September 23, 2023

Volume XIII, Number 266


September 22, 2023

Subscribe to Latest Legal News and Analysis

September 21, 2023

Subscribe to Latest Legal News and Analysis

September 20, 2023

Subscribe to Latest Legal News and Analysis

CFPB Raises Alarms without Providing All the Facts

The Consumer Financial Protection Bureau’s (CFPB) recent Consumer Alert was certainly well intentioned. Many consumers (including the authors) who hold funds in payment apps (such as Venmo and Paypal) should be made aware that the funds are usually NOT held in an FDIC-insured bank.  But that doesn’t mean the funds are necessarily unprotected.

The alert states:

Unlike traditional bank and credit union accounts which have deposit insurance, funds stored in these nonbank payment companies may be unprotected.

In recent months, many Americans were reminded that funds deposited with banks and credit unions enjoy the safety afforded by federal deposit insurance through the FDIC or NCUA. Americans witnessed the failure of large systemically important banks such as Silicon Valley Bank, Signature Bank, and First Republic Bank. These banks experienced a run, but insured depositors could have confidence their money was safe. However, similar protection would not be guaranteed to customers that store money on nonbank payment apps.

The important fact omitted from the CFPB’s alert is that most non-bank payment apps like Venmo and Paypal (which are affiliates) are regulated not as FDIC-insured banks, but as state licensed money transmitters.  For example, if you check the Venmo or Paypal websites, scroll down to the bottom of the page for the link to “Legal,” you will find links to the list of their state licenses.  It is these licenses, not FDIC insurance, which protect consumer funds. [ ].

Under these state licenses, funds are protected by requiring bonds to be posted and more importantly, by requiring each licensed money transmitter to hold reserves (often called “permissible investments”) equal to the amount of consumer funds they are holding. Unlike banks, which can take in deposits and then turn around and use the deposits to fund loans, licensed money transmitters cannot.  They are required to hold those funds in cash, bank accounts or highly rated investments.  That is why you hear about “runs” on banks – but you don’t hear about “runs” on licensed money transmitters.

It’s also worth noting that under FDIC General Counsel’s Opinion No. 8, many non-bank apps hold customer funds in pooled “for benefit of” (FBO) accounts at FDIC insured banks; by doing so, those customer funds can also obtain the benefit of pass-through FDIC insurance.

Like any industry, there of course could be some non-compliant companies.  Consumers should check their payment app website to make sure that the company holding their funds is licensed as a money transmitter (or a similar category) in their state.  If not, the consumer may want to inquire with the company to determine if there’s a legitimate reason—such as a partnership with a bank—that removes the licensing obligation.  Consumers may also consider moving their funds to a bank account, and/or moving their payment app to provider that is licensed.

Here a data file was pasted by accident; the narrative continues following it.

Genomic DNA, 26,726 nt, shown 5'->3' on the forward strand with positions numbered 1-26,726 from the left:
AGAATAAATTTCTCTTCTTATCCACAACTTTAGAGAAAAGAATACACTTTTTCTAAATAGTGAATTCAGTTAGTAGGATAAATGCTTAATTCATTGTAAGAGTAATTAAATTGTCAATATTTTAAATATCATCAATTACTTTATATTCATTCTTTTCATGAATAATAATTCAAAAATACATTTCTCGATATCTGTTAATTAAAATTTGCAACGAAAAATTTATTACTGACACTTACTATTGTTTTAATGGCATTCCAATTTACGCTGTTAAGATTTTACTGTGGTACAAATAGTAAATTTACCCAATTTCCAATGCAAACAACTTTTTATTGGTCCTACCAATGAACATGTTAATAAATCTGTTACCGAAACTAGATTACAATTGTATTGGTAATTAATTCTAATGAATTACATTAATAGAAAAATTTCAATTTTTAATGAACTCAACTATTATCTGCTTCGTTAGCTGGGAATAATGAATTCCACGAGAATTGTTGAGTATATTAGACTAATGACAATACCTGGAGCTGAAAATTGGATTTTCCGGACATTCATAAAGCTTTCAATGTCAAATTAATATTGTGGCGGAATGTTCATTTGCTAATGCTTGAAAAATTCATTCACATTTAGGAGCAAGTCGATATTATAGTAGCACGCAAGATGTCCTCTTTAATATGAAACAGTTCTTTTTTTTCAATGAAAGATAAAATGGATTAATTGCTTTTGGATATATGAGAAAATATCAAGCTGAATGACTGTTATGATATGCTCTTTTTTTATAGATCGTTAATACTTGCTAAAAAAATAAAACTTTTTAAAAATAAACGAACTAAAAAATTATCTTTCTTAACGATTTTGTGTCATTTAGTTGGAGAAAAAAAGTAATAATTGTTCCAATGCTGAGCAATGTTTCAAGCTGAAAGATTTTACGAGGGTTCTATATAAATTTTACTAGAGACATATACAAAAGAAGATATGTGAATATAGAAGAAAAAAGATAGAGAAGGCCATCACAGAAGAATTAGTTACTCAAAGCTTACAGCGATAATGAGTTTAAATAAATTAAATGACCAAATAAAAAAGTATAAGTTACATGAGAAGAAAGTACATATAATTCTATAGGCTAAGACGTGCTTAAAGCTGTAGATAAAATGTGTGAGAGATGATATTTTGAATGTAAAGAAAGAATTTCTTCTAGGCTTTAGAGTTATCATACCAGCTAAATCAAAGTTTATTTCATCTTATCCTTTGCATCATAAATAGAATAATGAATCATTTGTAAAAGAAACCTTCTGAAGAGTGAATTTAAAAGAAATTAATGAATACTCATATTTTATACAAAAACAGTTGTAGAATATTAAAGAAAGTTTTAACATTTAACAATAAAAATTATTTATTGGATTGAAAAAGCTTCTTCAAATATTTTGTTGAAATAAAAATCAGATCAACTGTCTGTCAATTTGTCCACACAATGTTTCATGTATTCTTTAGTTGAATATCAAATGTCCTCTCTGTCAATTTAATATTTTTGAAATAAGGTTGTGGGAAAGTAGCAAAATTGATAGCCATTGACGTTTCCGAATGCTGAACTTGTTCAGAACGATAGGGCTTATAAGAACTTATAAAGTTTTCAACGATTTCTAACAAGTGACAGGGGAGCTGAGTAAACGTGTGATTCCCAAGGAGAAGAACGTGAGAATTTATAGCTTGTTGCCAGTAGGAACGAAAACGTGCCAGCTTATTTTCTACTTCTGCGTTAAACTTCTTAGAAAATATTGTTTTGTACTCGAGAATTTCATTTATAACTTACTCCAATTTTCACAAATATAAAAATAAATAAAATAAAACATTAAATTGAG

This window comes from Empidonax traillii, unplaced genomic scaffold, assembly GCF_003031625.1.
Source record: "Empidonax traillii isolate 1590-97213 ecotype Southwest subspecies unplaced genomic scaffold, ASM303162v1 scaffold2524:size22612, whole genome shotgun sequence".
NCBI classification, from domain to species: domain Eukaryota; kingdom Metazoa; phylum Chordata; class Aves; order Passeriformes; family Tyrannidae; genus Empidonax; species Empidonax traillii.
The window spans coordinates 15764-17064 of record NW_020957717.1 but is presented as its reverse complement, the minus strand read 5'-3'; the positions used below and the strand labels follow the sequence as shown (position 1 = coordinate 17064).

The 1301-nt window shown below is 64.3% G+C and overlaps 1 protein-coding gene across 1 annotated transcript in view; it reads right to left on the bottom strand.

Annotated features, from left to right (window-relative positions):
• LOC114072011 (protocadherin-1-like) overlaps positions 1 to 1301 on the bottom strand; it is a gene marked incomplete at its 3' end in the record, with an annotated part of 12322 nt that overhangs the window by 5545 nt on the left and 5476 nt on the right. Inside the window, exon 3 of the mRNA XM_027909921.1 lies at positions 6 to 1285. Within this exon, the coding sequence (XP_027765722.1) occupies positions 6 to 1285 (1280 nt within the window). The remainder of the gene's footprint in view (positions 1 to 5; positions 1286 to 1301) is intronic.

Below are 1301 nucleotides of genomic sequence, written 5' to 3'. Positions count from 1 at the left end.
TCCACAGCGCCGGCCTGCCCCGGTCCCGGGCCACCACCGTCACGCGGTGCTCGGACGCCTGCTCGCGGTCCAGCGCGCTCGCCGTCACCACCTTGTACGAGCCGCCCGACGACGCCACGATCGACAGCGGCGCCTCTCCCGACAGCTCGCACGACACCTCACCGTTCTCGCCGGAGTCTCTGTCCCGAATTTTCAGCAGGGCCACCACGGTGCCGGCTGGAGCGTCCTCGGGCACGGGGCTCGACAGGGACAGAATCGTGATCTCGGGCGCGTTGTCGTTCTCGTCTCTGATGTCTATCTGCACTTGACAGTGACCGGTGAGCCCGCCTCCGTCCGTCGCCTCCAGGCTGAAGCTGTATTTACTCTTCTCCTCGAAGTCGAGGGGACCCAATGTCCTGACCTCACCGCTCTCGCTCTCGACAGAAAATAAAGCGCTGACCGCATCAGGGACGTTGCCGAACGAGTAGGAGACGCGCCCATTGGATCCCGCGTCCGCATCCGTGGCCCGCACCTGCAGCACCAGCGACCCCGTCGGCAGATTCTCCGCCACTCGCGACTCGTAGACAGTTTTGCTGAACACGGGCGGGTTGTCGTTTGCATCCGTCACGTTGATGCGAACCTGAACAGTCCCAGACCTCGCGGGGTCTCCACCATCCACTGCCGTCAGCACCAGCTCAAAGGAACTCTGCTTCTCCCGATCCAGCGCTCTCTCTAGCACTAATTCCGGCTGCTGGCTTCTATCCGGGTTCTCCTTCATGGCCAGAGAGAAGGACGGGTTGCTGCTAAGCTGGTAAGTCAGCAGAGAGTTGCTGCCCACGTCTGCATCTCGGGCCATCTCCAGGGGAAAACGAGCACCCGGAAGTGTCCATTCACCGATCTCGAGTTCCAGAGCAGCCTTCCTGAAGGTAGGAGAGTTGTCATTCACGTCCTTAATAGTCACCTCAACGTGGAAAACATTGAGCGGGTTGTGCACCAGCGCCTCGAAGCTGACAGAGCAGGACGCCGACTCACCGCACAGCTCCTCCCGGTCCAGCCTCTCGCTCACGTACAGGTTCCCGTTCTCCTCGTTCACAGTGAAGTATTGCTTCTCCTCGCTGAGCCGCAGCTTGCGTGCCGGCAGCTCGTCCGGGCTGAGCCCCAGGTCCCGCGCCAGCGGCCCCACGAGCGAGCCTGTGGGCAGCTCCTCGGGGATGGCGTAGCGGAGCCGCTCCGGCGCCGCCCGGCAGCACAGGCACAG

In our view, to suggest that all balances held in payment apps should be automatically swept into bank accounts, where fees are often higher, where payments are slower, and where the bank itself could have a “run” on deposits – – is wrong-headed. 

Copyright 2023 K & L GatesNational Law Review, Volume XIII, Number 158

About this Author

Judith E. Rinearson, KL Gates, federal consumer protection lawyer, anti money laundering attorney

Judith Rinearson is a partner in the firm’s New York and London offices. Ms. Rinearson concentrates her practice in prepaid and emerging payment systems, electronic payments, crypto/virtual currencies, reward programs, ACH and check processing. She has more than 25 years of experience in the financial services industry, including 18 years at American Express’s General Counsel’s Office. Her expertise focuses particularly in the areas of emerging payments and compliance with state and federal consumer protection laws, anti-money laundering laws, state money transmitter...


Jeremy McLaughlin is an associate in the firm’s San Francisco office and a member of the Consumer Financial Service group. His practice focuses principally on regulatory compliance and government enforcement for Fintech and consumer financial products and services, with particular attention on emerging payments and compliance with state and federal consumer protection laws, state money transmitter licensing laws, and international remittances, as well as advising on privacy, data security, and PCI compliance. He represents and advises financial technology companies,...